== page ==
CHINESENESS IN CONTEMPORARY ART DISCOURSE AND PRACTICE. ART MARKET, CURATORIAL PRACTICES AND CREATIVE PROCESSES
16 > 19 MARÇO I AUDITÓRIO 3.61 FBAUL
The International Symposium (In)Direct Speech “Chineseness in contemporary art discourse and practice. Art Market, Curatorial Practices and Creative Processes” is a joint project organized by the Artistic Studies Research Centre, Faculty of Fine Arts — University of Lisbon (CIEBA/FBAUL) and the chair of Global Art History, Cluster of Excellence “Asia and Europe in a Global Context” — Heidelberg University, supported by the Observatory for China and the Confucius Institute of the University of Lisbon.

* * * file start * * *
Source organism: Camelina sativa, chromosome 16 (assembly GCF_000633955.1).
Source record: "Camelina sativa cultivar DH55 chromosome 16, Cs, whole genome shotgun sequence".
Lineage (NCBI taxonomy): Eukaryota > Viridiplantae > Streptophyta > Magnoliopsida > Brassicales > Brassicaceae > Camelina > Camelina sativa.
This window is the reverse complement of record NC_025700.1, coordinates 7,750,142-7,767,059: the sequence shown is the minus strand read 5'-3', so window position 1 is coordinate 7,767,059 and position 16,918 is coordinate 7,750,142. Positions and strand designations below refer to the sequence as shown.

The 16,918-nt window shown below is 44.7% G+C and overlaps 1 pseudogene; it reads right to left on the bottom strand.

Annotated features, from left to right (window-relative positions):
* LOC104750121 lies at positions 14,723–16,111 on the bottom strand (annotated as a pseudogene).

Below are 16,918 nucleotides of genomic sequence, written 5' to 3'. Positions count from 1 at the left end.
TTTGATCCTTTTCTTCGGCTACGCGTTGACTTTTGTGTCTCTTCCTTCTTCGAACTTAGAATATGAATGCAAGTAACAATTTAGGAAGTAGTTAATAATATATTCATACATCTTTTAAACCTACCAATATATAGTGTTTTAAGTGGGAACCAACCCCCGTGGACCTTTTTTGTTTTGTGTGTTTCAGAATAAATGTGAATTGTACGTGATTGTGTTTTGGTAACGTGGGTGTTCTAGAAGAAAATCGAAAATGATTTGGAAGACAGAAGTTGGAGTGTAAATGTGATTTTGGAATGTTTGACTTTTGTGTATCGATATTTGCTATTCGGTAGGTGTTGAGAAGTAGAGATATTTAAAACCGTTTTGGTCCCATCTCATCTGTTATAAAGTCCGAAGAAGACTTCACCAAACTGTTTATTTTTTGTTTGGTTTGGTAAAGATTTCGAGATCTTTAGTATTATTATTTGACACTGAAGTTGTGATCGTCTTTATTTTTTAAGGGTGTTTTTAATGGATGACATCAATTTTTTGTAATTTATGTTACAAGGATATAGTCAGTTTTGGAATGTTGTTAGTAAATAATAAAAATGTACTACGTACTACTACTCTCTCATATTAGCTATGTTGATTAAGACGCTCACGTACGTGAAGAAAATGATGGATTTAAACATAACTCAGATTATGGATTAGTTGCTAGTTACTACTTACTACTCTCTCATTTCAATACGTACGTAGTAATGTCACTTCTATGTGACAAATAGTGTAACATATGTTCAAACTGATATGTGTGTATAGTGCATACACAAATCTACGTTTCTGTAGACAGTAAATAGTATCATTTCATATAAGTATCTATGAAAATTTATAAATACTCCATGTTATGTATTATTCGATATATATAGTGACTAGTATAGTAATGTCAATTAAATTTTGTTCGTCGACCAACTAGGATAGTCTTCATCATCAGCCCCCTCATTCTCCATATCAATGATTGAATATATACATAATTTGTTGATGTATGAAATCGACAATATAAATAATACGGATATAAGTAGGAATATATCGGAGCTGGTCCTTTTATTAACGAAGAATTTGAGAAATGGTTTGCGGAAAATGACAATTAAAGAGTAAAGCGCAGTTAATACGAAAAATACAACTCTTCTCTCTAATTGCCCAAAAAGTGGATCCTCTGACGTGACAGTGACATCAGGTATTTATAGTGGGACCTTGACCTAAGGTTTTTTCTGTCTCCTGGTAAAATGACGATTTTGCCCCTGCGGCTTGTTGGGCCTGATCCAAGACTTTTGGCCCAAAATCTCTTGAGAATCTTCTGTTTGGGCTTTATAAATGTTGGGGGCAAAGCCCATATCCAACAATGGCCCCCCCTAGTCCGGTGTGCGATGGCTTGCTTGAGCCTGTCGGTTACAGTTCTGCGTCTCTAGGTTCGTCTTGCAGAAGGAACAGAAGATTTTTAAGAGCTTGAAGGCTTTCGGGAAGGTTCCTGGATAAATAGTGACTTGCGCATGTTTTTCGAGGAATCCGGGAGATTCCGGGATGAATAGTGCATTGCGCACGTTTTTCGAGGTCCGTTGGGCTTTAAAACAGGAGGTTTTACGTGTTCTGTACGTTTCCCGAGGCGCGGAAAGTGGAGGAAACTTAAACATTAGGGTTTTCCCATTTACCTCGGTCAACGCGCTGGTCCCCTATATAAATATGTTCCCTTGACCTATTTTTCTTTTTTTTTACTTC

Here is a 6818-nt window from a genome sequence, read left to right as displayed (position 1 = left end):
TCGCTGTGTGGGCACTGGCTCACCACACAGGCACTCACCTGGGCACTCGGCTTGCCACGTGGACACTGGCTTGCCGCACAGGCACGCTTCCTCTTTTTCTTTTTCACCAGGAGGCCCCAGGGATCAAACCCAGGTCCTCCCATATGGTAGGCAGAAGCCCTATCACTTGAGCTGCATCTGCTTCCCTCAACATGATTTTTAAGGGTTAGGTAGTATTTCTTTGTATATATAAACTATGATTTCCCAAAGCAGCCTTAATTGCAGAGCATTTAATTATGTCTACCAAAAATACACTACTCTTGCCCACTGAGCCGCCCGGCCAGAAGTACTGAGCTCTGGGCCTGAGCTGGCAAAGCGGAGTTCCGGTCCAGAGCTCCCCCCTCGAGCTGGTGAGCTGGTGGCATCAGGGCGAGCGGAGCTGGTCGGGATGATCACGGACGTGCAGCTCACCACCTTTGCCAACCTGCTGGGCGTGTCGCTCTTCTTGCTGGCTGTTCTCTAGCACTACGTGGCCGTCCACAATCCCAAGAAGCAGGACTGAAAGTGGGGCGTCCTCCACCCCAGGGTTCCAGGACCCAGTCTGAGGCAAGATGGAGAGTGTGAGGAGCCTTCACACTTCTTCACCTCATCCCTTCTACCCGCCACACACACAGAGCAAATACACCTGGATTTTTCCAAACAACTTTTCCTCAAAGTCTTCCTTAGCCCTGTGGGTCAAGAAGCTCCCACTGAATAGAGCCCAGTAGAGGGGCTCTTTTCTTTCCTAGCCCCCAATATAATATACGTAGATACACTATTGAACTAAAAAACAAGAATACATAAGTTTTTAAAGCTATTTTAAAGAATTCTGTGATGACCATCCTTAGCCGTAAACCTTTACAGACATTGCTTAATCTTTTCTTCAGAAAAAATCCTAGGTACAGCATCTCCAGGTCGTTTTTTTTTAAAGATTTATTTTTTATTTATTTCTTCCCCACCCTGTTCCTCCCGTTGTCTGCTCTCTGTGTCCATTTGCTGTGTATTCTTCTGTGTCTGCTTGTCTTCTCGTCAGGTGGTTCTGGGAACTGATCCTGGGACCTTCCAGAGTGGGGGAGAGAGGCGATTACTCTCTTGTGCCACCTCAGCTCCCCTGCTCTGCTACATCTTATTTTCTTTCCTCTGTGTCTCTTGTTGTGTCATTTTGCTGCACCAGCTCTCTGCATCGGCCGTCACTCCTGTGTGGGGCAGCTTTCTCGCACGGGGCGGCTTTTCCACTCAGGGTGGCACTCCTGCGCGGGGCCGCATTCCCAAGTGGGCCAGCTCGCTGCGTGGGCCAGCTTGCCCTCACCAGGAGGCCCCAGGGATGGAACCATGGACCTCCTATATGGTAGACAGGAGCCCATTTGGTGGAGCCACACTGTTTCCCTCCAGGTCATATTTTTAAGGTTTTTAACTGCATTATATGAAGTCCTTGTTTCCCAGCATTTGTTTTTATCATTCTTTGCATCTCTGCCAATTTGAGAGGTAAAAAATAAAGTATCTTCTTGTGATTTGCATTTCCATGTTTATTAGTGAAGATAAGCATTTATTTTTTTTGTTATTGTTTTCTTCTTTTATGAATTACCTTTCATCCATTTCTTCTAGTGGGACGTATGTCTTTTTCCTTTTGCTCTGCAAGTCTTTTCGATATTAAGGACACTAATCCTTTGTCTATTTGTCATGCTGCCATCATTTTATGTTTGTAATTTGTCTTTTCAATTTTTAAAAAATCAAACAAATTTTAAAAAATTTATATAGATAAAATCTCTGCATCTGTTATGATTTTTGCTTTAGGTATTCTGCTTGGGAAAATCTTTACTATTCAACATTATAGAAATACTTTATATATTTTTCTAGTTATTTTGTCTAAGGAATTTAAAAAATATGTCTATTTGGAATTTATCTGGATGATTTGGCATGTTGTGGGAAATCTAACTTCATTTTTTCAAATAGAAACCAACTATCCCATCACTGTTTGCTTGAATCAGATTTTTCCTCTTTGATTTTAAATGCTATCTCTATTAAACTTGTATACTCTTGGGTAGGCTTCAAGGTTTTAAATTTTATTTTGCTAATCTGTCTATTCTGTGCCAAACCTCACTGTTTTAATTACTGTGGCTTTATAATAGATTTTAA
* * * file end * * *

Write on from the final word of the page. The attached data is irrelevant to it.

Informed by post-colonial and post-1989 perspectives as well as critical area studies and post-modern cultural theories of art and visual culture scholars do no longer look at Chinese art as a visual expression of “Chineseness,” conceived as a long-standing, homogeneous geographic and cultural unit. Responding to recent takes on Chinese culture that are either charged with (neo-)nationalist assumptions fuelled by the PRC’s role as a rising global power or with long-standing Western strategies to essentialise the Chinese “other,” critical scholars consider instead how and by whom cultural identity is constructed and how its boundaries are continuously claimed, contested and propagated. In the name of a “global art history,” which is conscious about its epistemological limits, these scholars suggest to critically engage with modernist, often Eurocentric assumptions that narrowly interpret works of (contemporary) art in terms of “place” and call for a more nuanced methodological framework that questions the taxonomies and values that have been built into the discipline since its historical beginnings and have been taken as universal. Such a transcultural perspective seems particularly relevant given the risen migration and mobility of Chinese artists since Deng Xiaoping’s Open Door policy and the growing interconnectedness of the art worlds (in-)formed by economic and technological globalization. In particular, it takes into account the continuity of a long-term historical cross-cultural dialogue, which is often overlooked when speaking about “Chineseness,” but lies at the core of many processes of cultural and artistic demarcation. This includes, for example, the examination of non-Chinese artists, who have actively responded to what they perceived as specifically “Chinese,” thereby supporting the notion in turn, while acting embedded in (very) different institutional, economic, and political power relations than their Chinese colleagues.